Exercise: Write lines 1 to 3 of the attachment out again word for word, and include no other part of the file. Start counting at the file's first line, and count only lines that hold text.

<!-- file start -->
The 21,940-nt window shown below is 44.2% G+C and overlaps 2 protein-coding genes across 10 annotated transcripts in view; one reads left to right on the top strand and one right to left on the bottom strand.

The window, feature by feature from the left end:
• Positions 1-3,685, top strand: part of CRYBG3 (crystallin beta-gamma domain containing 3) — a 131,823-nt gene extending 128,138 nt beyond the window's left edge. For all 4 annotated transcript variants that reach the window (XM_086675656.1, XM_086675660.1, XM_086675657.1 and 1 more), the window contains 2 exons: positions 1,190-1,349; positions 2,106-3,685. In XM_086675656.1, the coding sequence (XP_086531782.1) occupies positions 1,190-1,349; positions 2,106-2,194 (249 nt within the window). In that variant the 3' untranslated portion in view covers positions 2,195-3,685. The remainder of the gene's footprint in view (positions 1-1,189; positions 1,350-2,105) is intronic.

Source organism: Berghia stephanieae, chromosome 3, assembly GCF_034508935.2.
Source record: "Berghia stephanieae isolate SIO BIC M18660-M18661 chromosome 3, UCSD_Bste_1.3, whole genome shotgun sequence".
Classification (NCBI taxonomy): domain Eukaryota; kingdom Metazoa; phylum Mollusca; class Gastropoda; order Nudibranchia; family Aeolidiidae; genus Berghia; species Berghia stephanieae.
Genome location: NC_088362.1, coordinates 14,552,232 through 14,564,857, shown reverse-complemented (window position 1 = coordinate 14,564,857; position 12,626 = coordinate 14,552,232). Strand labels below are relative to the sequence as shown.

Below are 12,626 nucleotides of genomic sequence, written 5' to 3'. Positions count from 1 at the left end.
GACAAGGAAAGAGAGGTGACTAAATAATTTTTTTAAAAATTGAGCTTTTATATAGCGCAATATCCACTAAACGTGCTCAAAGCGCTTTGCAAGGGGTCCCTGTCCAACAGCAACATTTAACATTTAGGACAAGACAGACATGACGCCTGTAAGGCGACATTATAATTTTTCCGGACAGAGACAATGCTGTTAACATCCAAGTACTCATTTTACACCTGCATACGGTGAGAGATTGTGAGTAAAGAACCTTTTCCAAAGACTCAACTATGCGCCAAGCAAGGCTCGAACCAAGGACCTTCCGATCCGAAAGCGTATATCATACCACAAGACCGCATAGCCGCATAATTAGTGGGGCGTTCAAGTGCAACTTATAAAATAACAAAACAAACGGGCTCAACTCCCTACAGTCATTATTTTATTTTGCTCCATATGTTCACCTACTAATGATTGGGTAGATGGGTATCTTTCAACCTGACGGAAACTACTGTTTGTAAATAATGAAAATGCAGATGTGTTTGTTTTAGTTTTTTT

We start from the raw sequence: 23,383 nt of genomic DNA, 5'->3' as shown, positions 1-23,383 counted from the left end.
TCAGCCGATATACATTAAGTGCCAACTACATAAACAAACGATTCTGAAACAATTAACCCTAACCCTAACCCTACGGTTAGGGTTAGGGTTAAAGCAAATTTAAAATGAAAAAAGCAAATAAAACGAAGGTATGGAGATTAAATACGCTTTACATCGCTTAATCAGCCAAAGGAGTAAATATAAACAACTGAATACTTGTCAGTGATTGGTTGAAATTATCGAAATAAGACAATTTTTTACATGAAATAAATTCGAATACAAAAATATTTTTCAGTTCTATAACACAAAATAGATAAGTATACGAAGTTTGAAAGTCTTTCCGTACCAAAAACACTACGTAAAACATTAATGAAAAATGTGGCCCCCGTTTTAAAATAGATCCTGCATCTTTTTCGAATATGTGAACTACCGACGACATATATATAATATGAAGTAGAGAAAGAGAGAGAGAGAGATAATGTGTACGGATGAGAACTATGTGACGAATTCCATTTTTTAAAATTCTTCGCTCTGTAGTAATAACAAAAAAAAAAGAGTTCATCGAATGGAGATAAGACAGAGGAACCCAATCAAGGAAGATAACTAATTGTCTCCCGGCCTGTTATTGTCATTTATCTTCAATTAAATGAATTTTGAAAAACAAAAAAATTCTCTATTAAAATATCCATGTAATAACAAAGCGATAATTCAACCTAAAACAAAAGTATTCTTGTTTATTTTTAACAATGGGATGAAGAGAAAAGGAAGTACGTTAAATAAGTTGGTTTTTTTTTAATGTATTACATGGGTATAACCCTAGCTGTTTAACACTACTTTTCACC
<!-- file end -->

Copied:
The 21,940-nt window shown below is 44.2% G+C and overlaps 2 protein-coding genes across 10 annotated transcripts in view; one reads left to right on the top strand and one right to left on the bottom strand.

The window, feature by feature from the left end:
• Positions 1-3,685, top strand: part of CRYBG3 (crystallin beta-gamma domain containing 3) — a 131,823-nt gene extending 128,138 nt beyond the window's left edge. For all 4 annotated transcript variants that reach the window (XM_086675656.1, XM_086675660.1, XM_086675657.1 and 1 more), the window contains 2 exons: positions 1,190-1,349; positions 2,106-3,685. In XM_086675656.1, the coding sequence (XP_086531782.1) occupies positions 1,190-1,349; positions 2,106-2,194 (249 nt within the window). In that variant the 3' untranslated portion in view covers positions 2,195-3,685. The remainder of the gene's footprint in view (positions 1-1,189; positions 1,350-2,105) is intronic.